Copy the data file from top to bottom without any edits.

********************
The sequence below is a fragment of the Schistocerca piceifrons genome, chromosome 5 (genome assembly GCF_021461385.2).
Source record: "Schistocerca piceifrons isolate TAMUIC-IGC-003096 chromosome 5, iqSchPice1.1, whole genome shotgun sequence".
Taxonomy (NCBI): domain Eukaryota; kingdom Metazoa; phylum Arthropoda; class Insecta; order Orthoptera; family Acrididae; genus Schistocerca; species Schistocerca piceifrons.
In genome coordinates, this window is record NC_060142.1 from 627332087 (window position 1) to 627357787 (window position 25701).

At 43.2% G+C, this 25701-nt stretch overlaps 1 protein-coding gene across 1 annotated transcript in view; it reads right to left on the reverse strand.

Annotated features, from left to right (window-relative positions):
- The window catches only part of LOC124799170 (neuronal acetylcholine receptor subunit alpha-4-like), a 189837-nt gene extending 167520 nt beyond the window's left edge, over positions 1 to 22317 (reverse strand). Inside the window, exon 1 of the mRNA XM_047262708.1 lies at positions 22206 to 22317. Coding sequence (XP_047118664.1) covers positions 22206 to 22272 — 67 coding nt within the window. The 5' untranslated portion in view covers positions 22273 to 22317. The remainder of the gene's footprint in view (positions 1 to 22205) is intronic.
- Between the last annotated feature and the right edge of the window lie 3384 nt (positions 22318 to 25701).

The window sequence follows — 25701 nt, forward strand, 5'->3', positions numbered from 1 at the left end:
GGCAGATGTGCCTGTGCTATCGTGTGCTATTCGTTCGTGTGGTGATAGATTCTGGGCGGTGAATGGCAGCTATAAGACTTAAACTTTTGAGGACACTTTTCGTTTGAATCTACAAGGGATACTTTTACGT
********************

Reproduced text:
The sequence below is a fragment of the Schistocerca piceifrons genome, chromosome 5 (genome assembly GCF_021461385.2).
Source record: "Schistocerca piceifrons isolate TAMUIC-IGC-003096 chromosome 5, iqSchPice1.1, whole genome shotgun sequence".
Taxonomy (NCBI): domain Eukaryota; kingdom Metazoa; phylum Arthropoda; class Insecta; order Orthoptera; family Acrididae; genus Schistocerca; species Schistocerca piceifrons.
In genome coordinates, this window is record NC_060142.1 from 627332087 (window position 1) to 627357787 (window position 25701).

At 43.2% G+C, this 25701-nt stretch overlaps 1 protein-coding gene across 1 annotated transcript in view; it reads right to left on the reverse strand.

Annotated features, from left to right (window-relative positions):
- The window catches only part of LOC124799170 (neuronal acetylcholine receptor subunit alpha-4-like), a 189837-nt gene extending 167520 nt beyond the window's left edge, over positions 1 to 22317 (reverse strand). Inside the window, exon 1 of the mRNA XM_047262708.1 lies at positions 22206 to 22317. Coding sequence (XP_047118664.1) covers positions 22206 to 22272 — 67 coding nt within the window. The 5' untranslated portion in view covers positions 22273 to 22317. The remainder of the gene's footprint in view (positions 1 to 22205) is intronic.
- Between the last annotated feature and the right edge of the window lie 3384 nt (positions 22318 to 25701).

The window sequence follows — 25701 nt, forward strand, 5'->3', positions numbered from 1 at the left end:
GGCAGATGTGCCTGTGCTATCGTGTGCTATTCGTTCGTGTGGTGATAGATTCTGGGCGGTGAATGGCAGCTATAAGACTTAAACTTTTGAGGACACTTTTCGTTTGAATCTACAAGGGATACTTTTACGT